Riding Impression: 2009 Honda CB1000R

Naked, insane and illegal in the U.S.!

Photography By Jeff Allen

2009 Honda CB1000R - Riding Impression

Right up front: We love this bike! So did the rest of the world's press when they got the CB1000R in 2008, while we in the States just gazed from afar and wondered if it would ever come to our shores. In fact, it was all the praise from Europe that forced us to buy an airline ticket and fly Over There to sneak a ride on this CBR1000RR-based machine.

How to find a perfect setting for a multi-day ride on great roads? A call to Edelweiss Bike Travel (www.edelweissbike.com) was a natural choice. The expert advice from the long-time motorcycle touring operator was to use its Alps Touring Center and partake in a week-long, day-loop setup that launches from the same Austrian Alpine town of Seefeld in Tirol each day, so no packing and repacking required.

This Dragon Green Metallic machine debuted in 2007 at the Milan show, rolling out as a replacement for the aging Hornet 900, known as the 919 stateside. This wasn't a warmed-over version of that older design, but rather a new bike that utilized the compact cast-aluminum Hornet 600 frame with a re-engineered '07 CBR1000RR engine.

It only took a few days on the road to get the idea about this bike. It is a superb all-rounder, with perhaps one of the most tractable, flexible performance engines ever to grace a two-wheeler. Claimed output is 123 horsepower at 10,000 rpm and 74 foot-pound of torque at 8000 revs, but the story this doesn't tell is how cleanly and strongly it pulls right off idle. It amazingly good down low, is backed up by a good step up in power at around 6500 rpm and then sings to its 10,250 redline. An excellent clutch and superb six-speed tranny work in harmony with the broad power.

The chassis is up to task, as well. A 25-degree rake combines with 4.0 inches of trail, while the wheelbase is a reasonably compact 58.9 inches. Steering is medium-weighted, and high-speed stability on the autobahn was excellent. It is sporty without being hard-edged, and is one of the easiest-to-ride, most confidence-inspiring bikes I've ever ridden. Damping from the fully adjustable inverted Showa 43mm HMAS fork (derived from the CBR1000RR) and the single, preload- and rebound-adjustable shock was comfortably taut, meaning a smooth, controlled ride allied with very little chassis pitching.

Our Combined ABS-equipped bike uses a linked setup with a pair of three-piston, sliding-pin calipers at the front and a two-piston sliding-pin unit at the rear. (These are "conventional" ABS brakes, not the new CBR-RR supersport-type.) Braking feel is good but not excellent. We tried also the standard Nissin radial-mount four-pot fronts on another machine and were mighty impressed. In both cases, stops were sure and consistent.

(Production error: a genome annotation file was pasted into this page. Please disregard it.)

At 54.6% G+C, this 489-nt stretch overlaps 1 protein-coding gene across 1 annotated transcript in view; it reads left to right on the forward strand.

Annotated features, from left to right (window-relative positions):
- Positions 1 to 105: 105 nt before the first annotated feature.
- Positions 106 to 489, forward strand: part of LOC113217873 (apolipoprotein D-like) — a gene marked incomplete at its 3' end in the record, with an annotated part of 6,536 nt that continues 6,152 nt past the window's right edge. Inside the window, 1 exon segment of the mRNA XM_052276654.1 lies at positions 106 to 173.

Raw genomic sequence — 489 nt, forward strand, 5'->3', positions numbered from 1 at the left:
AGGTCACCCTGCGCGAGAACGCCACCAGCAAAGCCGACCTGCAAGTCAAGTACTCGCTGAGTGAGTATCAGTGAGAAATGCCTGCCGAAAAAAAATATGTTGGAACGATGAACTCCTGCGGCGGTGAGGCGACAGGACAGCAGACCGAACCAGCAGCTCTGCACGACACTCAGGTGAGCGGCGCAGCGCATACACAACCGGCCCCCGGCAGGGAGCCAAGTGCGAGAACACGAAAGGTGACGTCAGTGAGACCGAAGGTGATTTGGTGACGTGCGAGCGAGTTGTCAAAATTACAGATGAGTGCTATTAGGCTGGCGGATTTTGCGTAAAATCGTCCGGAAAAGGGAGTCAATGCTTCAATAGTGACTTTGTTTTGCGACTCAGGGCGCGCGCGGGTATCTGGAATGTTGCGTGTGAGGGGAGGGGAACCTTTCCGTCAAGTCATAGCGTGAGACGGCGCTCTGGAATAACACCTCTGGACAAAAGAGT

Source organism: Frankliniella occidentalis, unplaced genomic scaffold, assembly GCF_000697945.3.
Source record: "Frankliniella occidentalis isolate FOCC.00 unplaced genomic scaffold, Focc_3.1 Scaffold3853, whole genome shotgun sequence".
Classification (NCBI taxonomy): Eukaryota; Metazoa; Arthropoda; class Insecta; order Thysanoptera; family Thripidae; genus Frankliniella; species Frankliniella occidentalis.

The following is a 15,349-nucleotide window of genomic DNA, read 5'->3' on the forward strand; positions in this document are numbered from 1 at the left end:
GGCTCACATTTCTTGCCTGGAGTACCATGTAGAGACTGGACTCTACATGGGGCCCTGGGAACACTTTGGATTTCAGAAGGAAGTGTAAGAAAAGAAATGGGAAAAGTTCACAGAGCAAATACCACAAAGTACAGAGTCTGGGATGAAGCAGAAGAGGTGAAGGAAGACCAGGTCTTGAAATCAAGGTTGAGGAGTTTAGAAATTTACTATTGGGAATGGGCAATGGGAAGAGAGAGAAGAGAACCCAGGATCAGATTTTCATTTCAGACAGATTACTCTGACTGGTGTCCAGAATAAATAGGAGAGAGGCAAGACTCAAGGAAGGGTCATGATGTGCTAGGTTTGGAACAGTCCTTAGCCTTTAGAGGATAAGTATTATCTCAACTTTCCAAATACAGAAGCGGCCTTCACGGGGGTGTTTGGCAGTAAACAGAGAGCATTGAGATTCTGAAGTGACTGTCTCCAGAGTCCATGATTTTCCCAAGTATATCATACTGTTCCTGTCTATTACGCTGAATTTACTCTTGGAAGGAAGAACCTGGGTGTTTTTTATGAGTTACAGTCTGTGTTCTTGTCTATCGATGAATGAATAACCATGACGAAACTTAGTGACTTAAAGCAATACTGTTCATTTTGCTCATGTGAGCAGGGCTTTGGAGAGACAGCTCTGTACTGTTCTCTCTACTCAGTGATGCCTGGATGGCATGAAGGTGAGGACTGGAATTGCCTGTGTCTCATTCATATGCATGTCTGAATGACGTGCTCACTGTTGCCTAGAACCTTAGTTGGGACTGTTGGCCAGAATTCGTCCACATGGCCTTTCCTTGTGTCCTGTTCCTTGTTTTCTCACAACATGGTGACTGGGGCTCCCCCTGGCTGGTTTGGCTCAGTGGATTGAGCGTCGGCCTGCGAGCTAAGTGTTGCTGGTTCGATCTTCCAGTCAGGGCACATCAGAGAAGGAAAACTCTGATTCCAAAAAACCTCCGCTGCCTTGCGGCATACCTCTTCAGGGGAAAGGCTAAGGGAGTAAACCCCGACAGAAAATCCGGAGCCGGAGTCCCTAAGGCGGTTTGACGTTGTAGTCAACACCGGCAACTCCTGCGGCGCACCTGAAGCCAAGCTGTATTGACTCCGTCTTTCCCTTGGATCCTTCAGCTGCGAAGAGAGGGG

After three day-long stints in the saddle, I never once thought of the seat or any of my interface points with the CB1000R. Ergonomics are very comfortable, the levers for the front brake and hydraulic clutch offered adjustment within a useful range, and even the wind protection from the large headlight/mini-cowl was helpful. Claimed full-fuel-tank curb weight for our Combined-ABS testbike is 489 pounds (478 for non-ABS).

We contacted American Honda about whether the company might bring the CB1000R to the States, because it sure seems like a winner. But the company's response—while enthused about the bike's riding qualities and fit into the U.S. market—was somewhat measured due to the fact that the machine was conceived in Europe for the European market, and is manufactured at Honda Italy. This would make it a bit pricey for us. At the current exchange rate, CB1000R pricing in Europe (excluding the Value Added Tax) is running about $11,200 for the standard bike and $11,700 for the C-ABS model. Competing bikes like the Yamaha FZ1and Triumph Speed Triplecome in under $10,000. Nonetheless, the CB1000R would make a great addition to the U.S. lineup. For the full story, see the October, 2009, issue of Cycle World.

In the meantime, do you think Big Red should bring the bike stateside? Or should the Euros have all the fun? Sound off in the Add a Comment section below or take the poll in the Cycle World Forum.

2009 Honda CB1000R

2009 Honda CB1000R

2009 Honda CB1000R

2009 Honda CB1000R

2009 Honda CB1000R

2009 Honda CB1000R

2009 Honda CB1000R

2009 Honda CB1000R

2009 Honda CB1000R

2009 Honda CB1000R

2009 Honda CB1000R

2009 Honda CB1000R

2009 Honda CB1000R

2009 Honda CB1000R

2009 Honda CB1000R

2009 Honda CB1000R

2009 Honda CB1000R

2009 Honda CB1000R

2009 Honda CB1000R

2009 Honda CB1000R

2009 Honda CB1000R

2009 Honda CB1000R

2009 Honda CB1000R

2009 Honda CB1000R

2009 Honda CB1000R

2009 Honda CB1000R

2009 Honda CB1000R

2009 Honda CB1000R

2009 Honda CB1000R

2009 Honda CB1000R

2009 Honda CB1000R

2009 Honda CB1000R

2009 Honda CB1000R